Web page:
When I was in the middle of the markers, however, the experience was even more uncanny than my previous turns with the Rift. Leaning into a character brought me closer to their face, crouching brought me an entirely new perspective on the scene. What's more: these simple motions where fun in and of themselves. I'm sure the novelty will wear off after a few dozen trips in, but at the moment the sensation of being able to physically move inside a virtual space is compelling.
"When you turn your head you want your brain to think it's simultaneous with the world spinning around you," said Rasmussen.
This engineering problem led Rasmussen to chase "very low latencies" in the positioning system.
"I luckily met David Eagleman, a neuroscientist who studies simultaneity in the brain. We talked quite a lot about what does the brain perceives as simultaneous," said Rasmussen. "He just said: 'No, no, no, you're going way way too low. The brain can handle much higher latencies than that."
According to Rasmussen the current positioning system is five times slower than what he was originally pursing.
"The brain is way more sensitive to orientation than it is to positioning," Rasmussen learned. "Which kind of makes sense. The same reason that an accelerometer isn't good at dead reckoning in a 3D volume, your inner ear isn't going to be very good at dead reckoning.
"It uses your kinematic model but if you close your eyes and then you walk a ways and you open your eyes, you're not going to be where you thought you were. You can kind of take advantage of that, so I use the Oculus Rift for orientation, because you have this amazing low latency."
Rasmussen says that he's asked everyone who has tried the Atlas/Oculus system if they have experienced a delay, and the response is always that they haven't. I can attest to that: save for when I stepped "off" the game board the Atlas experience was incredibly natural. There was so latency lag that I could detect.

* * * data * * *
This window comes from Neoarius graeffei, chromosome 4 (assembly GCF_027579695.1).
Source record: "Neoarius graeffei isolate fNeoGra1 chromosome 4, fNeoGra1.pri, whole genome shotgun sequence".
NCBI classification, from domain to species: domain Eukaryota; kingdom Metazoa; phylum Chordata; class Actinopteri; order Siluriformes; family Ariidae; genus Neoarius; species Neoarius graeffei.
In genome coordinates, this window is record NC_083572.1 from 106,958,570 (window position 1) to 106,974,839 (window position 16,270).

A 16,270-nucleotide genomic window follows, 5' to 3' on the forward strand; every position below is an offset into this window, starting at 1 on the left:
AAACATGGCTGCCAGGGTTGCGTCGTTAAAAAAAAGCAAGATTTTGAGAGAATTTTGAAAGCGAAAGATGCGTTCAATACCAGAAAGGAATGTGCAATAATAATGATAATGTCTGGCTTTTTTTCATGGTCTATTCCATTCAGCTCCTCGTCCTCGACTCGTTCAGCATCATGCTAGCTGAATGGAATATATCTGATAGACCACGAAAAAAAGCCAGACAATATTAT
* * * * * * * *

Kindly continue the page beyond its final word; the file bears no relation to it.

"Apparently I'm the only one," said Rasmussen, "because I know it's there and that's what I'm looking for. So that's great news."
The developer is currently seeking $125,000 in crowdfunding, which will go "towards manufacturing chest mounts in quantity (aka inexpensively) and bringing the other part time team members to full time."
Rasmussen said "the extra manpower is needed to deliver a really great product."
This isn't Rasmussen's first go round with crowdfunding. A previous project, for an device called "Mr. Ghost" that turns iPhones into electromagnetic field detectors, was a hit with the gadget set. the "ghost" is a reference to the assembled product's similarity to the "PKE meter" from Ghostbusters and the belief by "ghost hunters" that spirits create EMF distortions. (You can also see Rasmussen's living room in the pitch video for Mr. Ghost.)
In previous career incarnations Rasmussen spun a robotic sentry gun he built in college into a robotics company, and then turned to making novelty energy drinks aimed at gamers. There's a magpie mind at work behind these creations, one that seems to have found a calling as a game developer.
"In February I went to IndieCade East because we had a video game in it called Blindside and stood in line for an hour, tired the Oculus," said Rasmussen. "It was absolutely phenomenal and I just quit everything I was doing just to work on this."
If the Atlas as it stands today is the result of just five months of concentrated work, then that dream of standing on the holodeck might not take until the 24th century to come true.
Follow Noah Nelson on Twitter (@noahjnelson)